Get Red Pepper's email newsletter. Enter your email address to receive our latest articles, updates and news.
From the Stonewall riots in 1969 to the present day, the rights and safety of the people in LGBTQ+ communities have had to be continuously upheld, contextualised and fought for.
A new report shows that in the last four years attacks on lesbians, gay people and bisexuals have dramatically increased. A common question I see on social media, often in response to street harassment, is: ‘How is this still happening in 2017?’ But, unfortunately, further progress is not inevitable simply because of the passing of time. A statement I would prefer is: ‘I can’t believe I still have to protest this shit.’
The findings, which are based on YouGov polling of more than 5,000 LGBT people in Britain and released by Stonewall, state that more than one in five LGBT people have been verbally or physically attacked due to their sexual orientation or gender identity in the last 12 months.
Trans people and people of colour are disproportionately affected, with two in five trans people experiencing hate crimes or incidents based on their gender identity, and one in three Black, Asian and minority ethnic LGBT people. (This compares to one in five white LGBT people.)
In combating this almost 80 per cent increase of attacks in the last four years, it’s important we understand what’s going on. We have seen Theresa May’s Tory government condone homophobia, and we have seen heavy austerity hit LGBT services hard. So why would we surprised by an increase in attacks, as if these things aren’t connected?
You don’t have to look further than May’s election campaign. Firstly, their manifesto literally has nothing on LGBTQ+ rights – doesn’t even mention any version of the term. During the election she even went to an anti-gay church and called it ‘fantastic’.
Consider too that May voted against getting rid of of section 28, which banned the ‘celebration or promotion’ of homosexuality in the workplace and schools. She has also defended MPs who have made homophobic remarks.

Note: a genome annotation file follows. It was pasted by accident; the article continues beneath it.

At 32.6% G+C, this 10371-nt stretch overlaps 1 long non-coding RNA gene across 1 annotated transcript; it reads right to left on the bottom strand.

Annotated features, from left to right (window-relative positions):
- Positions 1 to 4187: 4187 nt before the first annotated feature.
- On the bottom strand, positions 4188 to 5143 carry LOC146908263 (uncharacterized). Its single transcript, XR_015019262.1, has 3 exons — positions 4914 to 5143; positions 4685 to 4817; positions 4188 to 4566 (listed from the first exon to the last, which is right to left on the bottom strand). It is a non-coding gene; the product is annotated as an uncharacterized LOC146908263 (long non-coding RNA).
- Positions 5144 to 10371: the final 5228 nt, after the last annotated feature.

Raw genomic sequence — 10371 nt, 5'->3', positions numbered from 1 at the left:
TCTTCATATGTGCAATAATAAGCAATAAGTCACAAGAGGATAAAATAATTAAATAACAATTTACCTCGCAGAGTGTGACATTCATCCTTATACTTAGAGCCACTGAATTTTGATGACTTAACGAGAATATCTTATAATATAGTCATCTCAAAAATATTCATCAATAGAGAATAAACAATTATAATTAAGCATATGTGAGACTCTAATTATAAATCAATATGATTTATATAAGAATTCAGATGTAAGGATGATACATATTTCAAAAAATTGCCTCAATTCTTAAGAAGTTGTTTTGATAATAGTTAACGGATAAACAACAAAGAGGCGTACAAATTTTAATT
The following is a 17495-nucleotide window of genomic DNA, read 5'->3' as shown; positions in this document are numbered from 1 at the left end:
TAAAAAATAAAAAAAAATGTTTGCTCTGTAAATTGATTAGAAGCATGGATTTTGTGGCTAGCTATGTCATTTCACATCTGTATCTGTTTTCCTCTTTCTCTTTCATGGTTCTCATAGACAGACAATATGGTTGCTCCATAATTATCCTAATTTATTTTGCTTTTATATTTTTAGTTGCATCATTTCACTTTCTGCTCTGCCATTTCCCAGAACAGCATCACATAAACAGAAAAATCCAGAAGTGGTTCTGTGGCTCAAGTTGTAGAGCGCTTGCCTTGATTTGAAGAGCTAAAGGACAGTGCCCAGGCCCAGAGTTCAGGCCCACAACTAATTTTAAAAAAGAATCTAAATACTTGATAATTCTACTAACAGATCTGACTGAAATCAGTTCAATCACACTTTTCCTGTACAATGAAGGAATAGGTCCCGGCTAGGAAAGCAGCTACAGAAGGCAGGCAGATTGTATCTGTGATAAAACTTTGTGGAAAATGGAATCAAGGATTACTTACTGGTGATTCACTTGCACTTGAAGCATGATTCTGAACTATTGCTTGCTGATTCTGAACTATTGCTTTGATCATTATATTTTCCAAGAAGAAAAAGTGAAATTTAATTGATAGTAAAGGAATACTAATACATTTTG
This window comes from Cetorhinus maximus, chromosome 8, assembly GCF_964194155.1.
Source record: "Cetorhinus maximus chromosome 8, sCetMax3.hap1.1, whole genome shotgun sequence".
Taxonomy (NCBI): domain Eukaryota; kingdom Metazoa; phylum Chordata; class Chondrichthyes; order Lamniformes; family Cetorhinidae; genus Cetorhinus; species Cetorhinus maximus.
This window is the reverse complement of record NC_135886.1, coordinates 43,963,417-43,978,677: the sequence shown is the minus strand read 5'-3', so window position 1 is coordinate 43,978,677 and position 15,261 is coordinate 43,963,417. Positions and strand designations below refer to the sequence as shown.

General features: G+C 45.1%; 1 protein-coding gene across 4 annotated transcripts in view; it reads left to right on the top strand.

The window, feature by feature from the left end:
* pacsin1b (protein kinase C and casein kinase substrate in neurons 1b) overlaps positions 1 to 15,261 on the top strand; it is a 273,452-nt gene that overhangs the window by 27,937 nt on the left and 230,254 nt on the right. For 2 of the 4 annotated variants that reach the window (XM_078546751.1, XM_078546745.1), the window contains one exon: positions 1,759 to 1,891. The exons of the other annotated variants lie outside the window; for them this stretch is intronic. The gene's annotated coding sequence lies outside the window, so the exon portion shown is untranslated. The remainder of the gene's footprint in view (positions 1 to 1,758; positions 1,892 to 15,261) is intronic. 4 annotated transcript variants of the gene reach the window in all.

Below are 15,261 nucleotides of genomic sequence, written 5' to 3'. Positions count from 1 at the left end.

Following May’s embarrassing election campaign, we were left with a hung parliament and now have a toxic deal between the the Conservatives and the Democratic Unionist Party (DUP).
The DUP, which is a far right political party in Northern Ireland, has a bad track record when it comes to gay rights. Ian Paisley Jr, the son of the party’s founder, has in the past called homosexuality ‘immoral, offensive and obnoxious’ and said he was repulsed by gays and lesbians. The DUP also led a campaign against the decriminalisation of homosexuality called Save Ulster from Sodomy.
This behaviour within the political sphere has real-life consequences for those within the communities that are being demonised, socially but also very materially. In 2015, it was reported that LGB youth homelessness in the UK made up a quarter of homeless young people.
The same report stated that, as only 3.3 per cent of 16 to 24 year olds identify as lesbian, gay or bisexual, LGB people are seven times over-represented among homeless young people. Not only is this not being addressed by central government, but LGBT homeless services are struggling to survive with many closing due to austerity cuts.
It’s important to emphasise the power of self-organisation in our communities against this increase in hate crimes and be wary of placing all our hopes on politicians and policymakers in bringing the change we want and need to see in society – though we shouldn’t ignore the damage they can do.
History has taught us that progress is not something we should expect, but something to fight for and uphold. It’s a harsh reality that as LGBTQ+ people we have to continue to fight for our rights and safety. But it is a reality nonetheless, and we shouldn’t allow the illusion of a socially liberal society to lull us into passivity.